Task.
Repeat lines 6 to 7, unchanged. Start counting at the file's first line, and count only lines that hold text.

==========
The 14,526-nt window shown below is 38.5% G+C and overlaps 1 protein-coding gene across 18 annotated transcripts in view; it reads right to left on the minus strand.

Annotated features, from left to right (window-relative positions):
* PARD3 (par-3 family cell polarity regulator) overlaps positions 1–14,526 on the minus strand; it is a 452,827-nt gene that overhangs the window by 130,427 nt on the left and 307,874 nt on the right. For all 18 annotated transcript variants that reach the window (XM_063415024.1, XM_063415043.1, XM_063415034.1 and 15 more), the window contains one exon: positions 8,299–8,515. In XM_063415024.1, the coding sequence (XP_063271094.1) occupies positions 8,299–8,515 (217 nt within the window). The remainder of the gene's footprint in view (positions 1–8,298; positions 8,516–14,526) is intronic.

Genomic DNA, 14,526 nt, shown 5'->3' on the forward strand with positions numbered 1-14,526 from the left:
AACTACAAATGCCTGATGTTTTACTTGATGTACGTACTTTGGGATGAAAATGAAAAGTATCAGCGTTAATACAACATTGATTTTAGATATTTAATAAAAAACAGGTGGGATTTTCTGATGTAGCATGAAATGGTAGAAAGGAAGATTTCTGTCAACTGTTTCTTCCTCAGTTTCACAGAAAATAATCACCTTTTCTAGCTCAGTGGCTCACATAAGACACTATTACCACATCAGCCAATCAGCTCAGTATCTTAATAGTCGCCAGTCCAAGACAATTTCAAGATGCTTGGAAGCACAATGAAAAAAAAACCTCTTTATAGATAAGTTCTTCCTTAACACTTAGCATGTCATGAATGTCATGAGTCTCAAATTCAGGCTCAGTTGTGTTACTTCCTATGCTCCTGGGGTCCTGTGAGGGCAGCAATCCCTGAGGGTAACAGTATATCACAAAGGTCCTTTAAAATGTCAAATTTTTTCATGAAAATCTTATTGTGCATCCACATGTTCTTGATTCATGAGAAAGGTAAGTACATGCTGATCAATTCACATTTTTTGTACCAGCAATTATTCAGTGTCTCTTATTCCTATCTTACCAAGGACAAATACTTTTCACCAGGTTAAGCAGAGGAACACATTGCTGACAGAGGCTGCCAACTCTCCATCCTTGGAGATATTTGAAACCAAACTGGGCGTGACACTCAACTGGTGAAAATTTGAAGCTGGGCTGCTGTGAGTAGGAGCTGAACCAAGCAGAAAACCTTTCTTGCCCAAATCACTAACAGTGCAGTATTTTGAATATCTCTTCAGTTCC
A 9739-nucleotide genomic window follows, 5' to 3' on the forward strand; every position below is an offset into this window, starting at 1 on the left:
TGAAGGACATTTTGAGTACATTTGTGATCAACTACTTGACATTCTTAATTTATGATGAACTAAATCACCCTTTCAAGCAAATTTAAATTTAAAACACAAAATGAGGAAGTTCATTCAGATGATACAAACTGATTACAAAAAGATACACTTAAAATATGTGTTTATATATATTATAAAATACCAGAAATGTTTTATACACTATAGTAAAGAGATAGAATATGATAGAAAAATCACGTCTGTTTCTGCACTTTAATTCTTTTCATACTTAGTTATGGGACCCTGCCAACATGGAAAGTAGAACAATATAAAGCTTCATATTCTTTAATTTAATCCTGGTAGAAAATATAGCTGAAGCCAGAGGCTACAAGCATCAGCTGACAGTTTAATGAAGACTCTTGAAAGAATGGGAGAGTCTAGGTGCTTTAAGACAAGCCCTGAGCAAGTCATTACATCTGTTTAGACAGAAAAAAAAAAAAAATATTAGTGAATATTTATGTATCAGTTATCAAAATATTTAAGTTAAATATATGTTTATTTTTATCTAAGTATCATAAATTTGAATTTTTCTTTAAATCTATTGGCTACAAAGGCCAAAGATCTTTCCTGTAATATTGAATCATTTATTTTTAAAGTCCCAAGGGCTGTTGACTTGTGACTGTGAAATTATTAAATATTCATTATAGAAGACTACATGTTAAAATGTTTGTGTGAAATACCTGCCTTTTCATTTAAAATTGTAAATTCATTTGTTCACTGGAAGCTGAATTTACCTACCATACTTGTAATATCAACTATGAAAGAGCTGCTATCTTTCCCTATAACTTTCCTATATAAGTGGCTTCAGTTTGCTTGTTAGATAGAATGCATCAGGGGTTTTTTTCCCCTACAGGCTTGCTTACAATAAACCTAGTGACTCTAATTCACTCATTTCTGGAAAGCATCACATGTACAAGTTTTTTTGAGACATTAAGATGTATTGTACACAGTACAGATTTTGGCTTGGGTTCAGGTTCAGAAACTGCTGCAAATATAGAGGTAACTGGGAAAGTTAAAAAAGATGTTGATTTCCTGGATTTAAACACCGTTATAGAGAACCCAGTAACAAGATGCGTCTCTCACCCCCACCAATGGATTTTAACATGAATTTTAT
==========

A 9739-nucleotide genomic window follows, 5' to 3' on the forward strand; every position below is an offset into this window, starting at 1 on the left:
TGAAGGACATTTTGAGTACATTTGTGATCAACTACTTGACATTCTTAATTTATGATGAACTAAATCACCCTTTCAAGCAAATTTAAATTTAAAACACAAAATGAGGAAGTTCATTCAGATGATACAAACTGATTACAAAAAGATACACTTAAAATATGTGTTTATATATATTATAAAATACCAGAAATGTTTTATACACTATAGTAAAGAGATAGAATATGATAGAAAAATCACGTCTGTTTCTGCACTTTAATTCTTTTCATACTTAGTTATGGGACCCTGCCAACATGGAAAGTAGAACAATATAAAGCTTCATATTCTTTAATTTAATCCTGGTAGAAAATATAGCTGAAGCCAGAGGCTACAAGCATCAGCTGACAGTTTAATGAAGACTCTTGAAAGAATGGGAGAGTCTAGGTGCTTTAAGACAAGCCCTGAGCAAGTCATTACATCTGTTTAGACAGAAAAAAAAAAAAAATATTAGTGAATATTTATGTATCAGTTATCAAAATATTTAAGTTAAATATATGTTTATTTTTATCTAAGTATCATAAATTTGAATTTTTCTTTAAATCTATTGGCTACAAAGGCCAAAGATCTTTCCTGTAATATTGAATCATTTATTTTTAAAGTCCCAAGGGCTGTTGACTTGTGACTGTGAAATTATTAAATATTCATTATAGAAGACTACATGTTAAAATGTTTGTGTGAAATACCTGCCTTTTCATTTAAAATTGTAAATTCATTTGTTCACTGGAAGCTGAATTTACCTACCATACTTGTAATATCAACTATGAAAGAGCTGCTATCTTTCCCTATAACTTTCCTATATAAGTGGCTTCAGTTTGCTTGTTAGATAGAATGCATCAGGGGTTTTTTTCCCCTACAGGCTTGCTTACAATAAACCTAGTGACTCTAATTCACTCATTTCTGGAAAGCATCACATGTACAAGTTTTTTTGAGACATTAAGATGTATTGTACACAGTACAGATTTTGGCTTGGGTTCAGGTTCAGAAACTGCTGCAAATATAGAGGTAACTGGGAAAGTTAAAAAAGATGTTGATTTCCTGGATTTAAACACCGTTATAGAGAACCCAGTAACAAGATGCGTCTCTCACCCCCACCAATGGATTTTAACATGAATTTTAT